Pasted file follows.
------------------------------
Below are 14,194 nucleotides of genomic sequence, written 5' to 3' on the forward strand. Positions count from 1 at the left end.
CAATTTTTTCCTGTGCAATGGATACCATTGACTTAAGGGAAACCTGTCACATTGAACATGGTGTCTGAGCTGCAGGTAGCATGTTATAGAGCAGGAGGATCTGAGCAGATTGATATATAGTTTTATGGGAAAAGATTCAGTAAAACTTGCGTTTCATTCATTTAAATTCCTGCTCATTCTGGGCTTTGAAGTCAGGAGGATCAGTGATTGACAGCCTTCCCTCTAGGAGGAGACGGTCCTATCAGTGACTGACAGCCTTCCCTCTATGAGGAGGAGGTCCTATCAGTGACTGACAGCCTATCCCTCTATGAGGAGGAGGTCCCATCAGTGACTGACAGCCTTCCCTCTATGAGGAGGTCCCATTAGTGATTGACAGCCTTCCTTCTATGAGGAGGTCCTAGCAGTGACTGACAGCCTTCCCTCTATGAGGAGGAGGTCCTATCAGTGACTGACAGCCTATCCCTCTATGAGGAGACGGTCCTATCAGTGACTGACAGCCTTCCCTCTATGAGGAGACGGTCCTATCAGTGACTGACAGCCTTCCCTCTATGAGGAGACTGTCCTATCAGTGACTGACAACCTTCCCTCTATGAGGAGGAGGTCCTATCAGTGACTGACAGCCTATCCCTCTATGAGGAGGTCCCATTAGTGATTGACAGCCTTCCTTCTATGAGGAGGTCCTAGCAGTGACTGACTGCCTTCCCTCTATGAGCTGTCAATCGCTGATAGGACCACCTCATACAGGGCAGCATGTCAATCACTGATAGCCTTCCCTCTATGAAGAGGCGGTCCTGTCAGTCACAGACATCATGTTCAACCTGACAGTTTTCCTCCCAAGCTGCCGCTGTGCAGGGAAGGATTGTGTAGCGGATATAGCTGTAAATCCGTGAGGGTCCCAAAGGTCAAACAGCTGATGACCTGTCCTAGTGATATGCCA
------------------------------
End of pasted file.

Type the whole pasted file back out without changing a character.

Below are 14,194 nucleotides of genomic sequence, written 5' to 3' on the forward strand. Positions count from 1 at the left end.
CAATTTTTTCCTGTGCAATGGATACCATTGACTTAAGGGAAACCTGTCACATTGAACATGGTGTCTGAGCTGCAGGTAGCATGTTATAGAGCAGGAGGATCTGAGCAGATTGATATATAGTTTTATGGGAAAAGATTCAGTAAAACTTGCGTTTCATTCATTTAAATTCCTGCTCATTCTGGGCTTTGAAGTCAGGAGGATCAGTGATTGACAGCCTTCCCTCTAGGAGGAGACGGTCCTATCAGTGACTGACAGCCTTCCCTCTATGAGGAGGAGGTCCTATCAGTGACTGACAGCCTATCCCTCTATGAGGAGGAGGTCCCATCAGTGACTGACAGCCTTCCCTCTATGAGGAGGTCCCATTAGTGATTGACAGCCTTCCTTCTATGAGGAGGTCCTAGCAGTGACTGACAGCCTTCCCTCTATGAGGAGGAGGTCCTATCAGTGACTGACAGCCTATCCCTCTATGAGGAGACGGTCCTATCAGTGACTGACAGCCTTCCCTCTATGAGGAGACGGTCCTATCAGTGACTGACAGCCTTCCCTCTATGAGGAGACTGTCCTATCAGTGACTGACAACCTTCCCTCTATGAGGAGGAGGTCCTATCAGTGACTGACAGCCTATCCCTCTATGAGGAGGTCCCATTAGTGATTGACAGCCTTCCTTCTATGAGGAGGTCCTAGCAGTGACTGACTGCCTTCCCTCTATGAGCTGTCAATCGCTGATAGGACCACCTCATACAGGGCAGCATGTCAATCACTGATAGCCTTCCCTCTATGAAGAGGCGGTCCTGTCAGTCACAGACATCATGTTCAACCTGACAGTTTTCCTCCCAAGCTGCCGCTGTGCAGGGAAGGATTGTGTAGCGGATATAGCTGTAAATCCGTGAGGGTCCCAAAGGTCAAACAGCTGATGACCTGTCCTAGTGATATGCCA